Well said Charles. It is easy for us in TEC to ignore the fact that a significant portion of the wealth of our country and particularly our church has flowed from the exploitation of (often non-white) labor over centuries. While I’m glad to see the Confederate flag come down, it’s cheap grace to think that simply supporting that renders us not guilty.

Having recently seen “Woman in Gold” I’m reminded of Austria banning the Nazi flag, but holding on like grim death to artworks looted from Jews…

Cynthia Katsarelis

I fully agree with Anand that bringing down the Confederate flag would be “cheap grace” if we don’t also examine White Privilege and systematic racism, and work towards reconciliation from the power side.

Mark Mason

Queen Elizabeth also signed the first Letters Patent authorizing black slaves to be brought to the New World. Her finger resting on California in the Armada Portrait was used to justify Manifest Destiny. History is what it is. Erasing it doesn’t change it.

Dan Rafferty

Just an aside to your later comment. I discovered a bit ago that “redneck” derives from the Scots who stood against Mary’s efforts to Catholosize Scotland. They wore red neckerchiefs. The. Elizabeth sent a bunch to Anglicize Ireland…we know how that turned out. The now Scotch-Irish went to New England…not a good fit either. Ended up in Appalachia. So one could say Red Necks saved Scottish Anglican Protestantism …..hillbilly history has deep roots in the Anglican bloodline.

Cynthia Katsarelis

Dear Charles,

My ancestors emigrated to the US in the 1910’s and I adopted the Episcopal Church in 1995. I have a moral leg to stand on and so does every member of TEC in 2015, seeing as not one was there during slavery. Also, there were Episcopalians who made the Biblical case against slavery. There were Episcopal abolitionists up north. It is madness to paint the entire church with the brush of some people.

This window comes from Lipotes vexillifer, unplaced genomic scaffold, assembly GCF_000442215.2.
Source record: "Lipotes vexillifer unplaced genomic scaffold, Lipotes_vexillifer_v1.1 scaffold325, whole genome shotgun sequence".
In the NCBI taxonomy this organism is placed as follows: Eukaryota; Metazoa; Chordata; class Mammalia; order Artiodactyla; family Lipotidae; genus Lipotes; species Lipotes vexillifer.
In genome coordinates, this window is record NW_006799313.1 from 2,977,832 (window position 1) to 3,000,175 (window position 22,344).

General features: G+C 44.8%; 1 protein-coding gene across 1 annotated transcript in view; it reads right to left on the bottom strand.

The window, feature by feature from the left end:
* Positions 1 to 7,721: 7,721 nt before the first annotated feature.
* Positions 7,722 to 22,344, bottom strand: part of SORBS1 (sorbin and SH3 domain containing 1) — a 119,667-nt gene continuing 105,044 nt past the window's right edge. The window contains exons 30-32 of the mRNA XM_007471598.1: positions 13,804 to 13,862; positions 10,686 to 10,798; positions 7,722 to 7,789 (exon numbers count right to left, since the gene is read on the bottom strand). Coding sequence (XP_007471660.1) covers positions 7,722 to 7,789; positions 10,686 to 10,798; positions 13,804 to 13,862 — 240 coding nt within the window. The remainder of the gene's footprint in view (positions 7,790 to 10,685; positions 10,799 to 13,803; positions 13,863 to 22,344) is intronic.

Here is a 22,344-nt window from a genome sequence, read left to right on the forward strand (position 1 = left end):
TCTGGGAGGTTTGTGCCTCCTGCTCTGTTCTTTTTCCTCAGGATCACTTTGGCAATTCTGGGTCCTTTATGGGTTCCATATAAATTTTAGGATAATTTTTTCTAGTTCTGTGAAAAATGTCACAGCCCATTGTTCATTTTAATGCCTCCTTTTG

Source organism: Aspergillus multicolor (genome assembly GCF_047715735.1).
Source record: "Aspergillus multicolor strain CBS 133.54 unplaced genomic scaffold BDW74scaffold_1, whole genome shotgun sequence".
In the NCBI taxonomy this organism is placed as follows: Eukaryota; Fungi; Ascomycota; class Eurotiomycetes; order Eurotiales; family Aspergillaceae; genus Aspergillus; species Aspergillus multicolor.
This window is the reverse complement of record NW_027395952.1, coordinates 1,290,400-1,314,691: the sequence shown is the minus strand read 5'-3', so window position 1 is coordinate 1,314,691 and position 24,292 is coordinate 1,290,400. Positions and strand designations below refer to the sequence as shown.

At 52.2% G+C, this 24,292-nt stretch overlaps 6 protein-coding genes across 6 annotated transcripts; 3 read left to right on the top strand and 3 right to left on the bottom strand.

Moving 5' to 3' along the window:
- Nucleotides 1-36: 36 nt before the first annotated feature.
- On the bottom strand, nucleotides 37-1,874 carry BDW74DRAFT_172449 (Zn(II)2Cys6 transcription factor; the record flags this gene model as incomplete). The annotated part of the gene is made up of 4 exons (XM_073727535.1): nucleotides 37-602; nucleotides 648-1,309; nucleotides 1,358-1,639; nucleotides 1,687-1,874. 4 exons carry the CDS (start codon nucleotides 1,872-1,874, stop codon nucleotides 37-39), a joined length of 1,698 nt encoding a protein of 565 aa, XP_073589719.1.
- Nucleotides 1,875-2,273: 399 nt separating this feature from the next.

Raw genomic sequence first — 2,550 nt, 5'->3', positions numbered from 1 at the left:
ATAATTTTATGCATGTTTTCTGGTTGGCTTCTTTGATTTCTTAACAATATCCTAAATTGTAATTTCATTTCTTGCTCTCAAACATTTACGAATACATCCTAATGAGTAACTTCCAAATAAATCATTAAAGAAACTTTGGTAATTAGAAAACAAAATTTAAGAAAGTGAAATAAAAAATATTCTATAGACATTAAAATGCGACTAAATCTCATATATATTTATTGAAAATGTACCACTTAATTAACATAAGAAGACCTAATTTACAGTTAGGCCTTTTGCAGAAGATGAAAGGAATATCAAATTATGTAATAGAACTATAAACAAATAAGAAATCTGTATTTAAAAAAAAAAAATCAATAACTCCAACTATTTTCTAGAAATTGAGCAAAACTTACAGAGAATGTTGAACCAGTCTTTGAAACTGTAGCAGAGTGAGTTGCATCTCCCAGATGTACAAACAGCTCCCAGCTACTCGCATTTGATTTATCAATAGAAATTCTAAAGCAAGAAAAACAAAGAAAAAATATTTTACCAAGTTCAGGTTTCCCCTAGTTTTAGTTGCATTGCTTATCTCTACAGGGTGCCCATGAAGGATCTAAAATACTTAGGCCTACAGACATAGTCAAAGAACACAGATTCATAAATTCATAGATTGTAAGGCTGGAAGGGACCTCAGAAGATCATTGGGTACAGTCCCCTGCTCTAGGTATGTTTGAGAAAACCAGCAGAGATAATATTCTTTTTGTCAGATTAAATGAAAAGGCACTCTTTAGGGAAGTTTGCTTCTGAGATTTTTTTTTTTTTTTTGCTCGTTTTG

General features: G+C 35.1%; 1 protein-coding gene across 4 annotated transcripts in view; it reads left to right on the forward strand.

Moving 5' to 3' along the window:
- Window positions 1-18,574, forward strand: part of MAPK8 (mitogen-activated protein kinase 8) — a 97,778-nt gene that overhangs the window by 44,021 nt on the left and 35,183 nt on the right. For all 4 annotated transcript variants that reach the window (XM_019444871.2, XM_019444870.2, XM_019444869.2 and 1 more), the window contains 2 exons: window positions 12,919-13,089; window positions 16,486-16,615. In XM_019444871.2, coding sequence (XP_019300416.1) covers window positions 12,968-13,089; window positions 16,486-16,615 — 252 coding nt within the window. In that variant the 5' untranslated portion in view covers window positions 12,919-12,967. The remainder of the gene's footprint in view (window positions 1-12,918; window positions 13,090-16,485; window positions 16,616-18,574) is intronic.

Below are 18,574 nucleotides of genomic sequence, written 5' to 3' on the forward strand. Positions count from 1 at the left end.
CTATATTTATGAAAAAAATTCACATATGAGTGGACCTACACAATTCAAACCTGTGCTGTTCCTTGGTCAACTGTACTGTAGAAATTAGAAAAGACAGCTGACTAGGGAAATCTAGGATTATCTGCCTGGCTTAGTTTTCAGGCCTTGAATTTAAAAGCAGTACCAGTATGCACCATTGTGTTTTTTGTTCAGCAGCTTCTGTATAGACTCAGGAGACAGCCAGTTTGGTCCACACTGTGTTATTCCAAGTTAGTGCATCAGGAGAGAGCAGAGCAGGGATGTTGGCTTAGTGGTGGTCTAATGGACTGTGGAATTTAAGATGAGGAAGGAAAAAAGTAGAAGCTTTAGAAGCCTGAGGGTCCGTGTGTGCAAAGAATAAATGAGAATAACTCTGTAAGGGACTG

In modern times, there is an Episcopal martyr of the Civil Rights Movement. Also, check out the anti-racism work that TEC has been doing since the 1960’s.

There is no entity that is untainted. The Quakers became awesome, but in the port city of Bristol, England, they were leaders in the slave trade and enriched themselves tremendously (Lloyd’s, Barclay’s). Progress is made by repenting and renewing our work for justice, not by slithering under a rock saying “I’m not worthy because Great-great-great-great-grampa was on the wrong side of history.

Support the Café
Past Posts

The Episcopal Café seeks to be an independent voice, reporting and reflecting on the Episcopal Church and the Anglican tradition.  The Café is not a platform of advocacy, but it does aim to tell the story of the church from the perspective of Progressive Christianity.  Our collective sympathy, as the Café, lies with the project of widening the circle of inclusion within the church and empowering all the baptized for the role to which they have been called as followers of Christ.

The opinions expressed at the Café are those of individual contributors, and, unless otherwise noted, should not be interpreted as official statements of a parish, diocese or other organization. The art and articles that appear here remain the property of their creators.

All Content  © 2017 Episcopal Café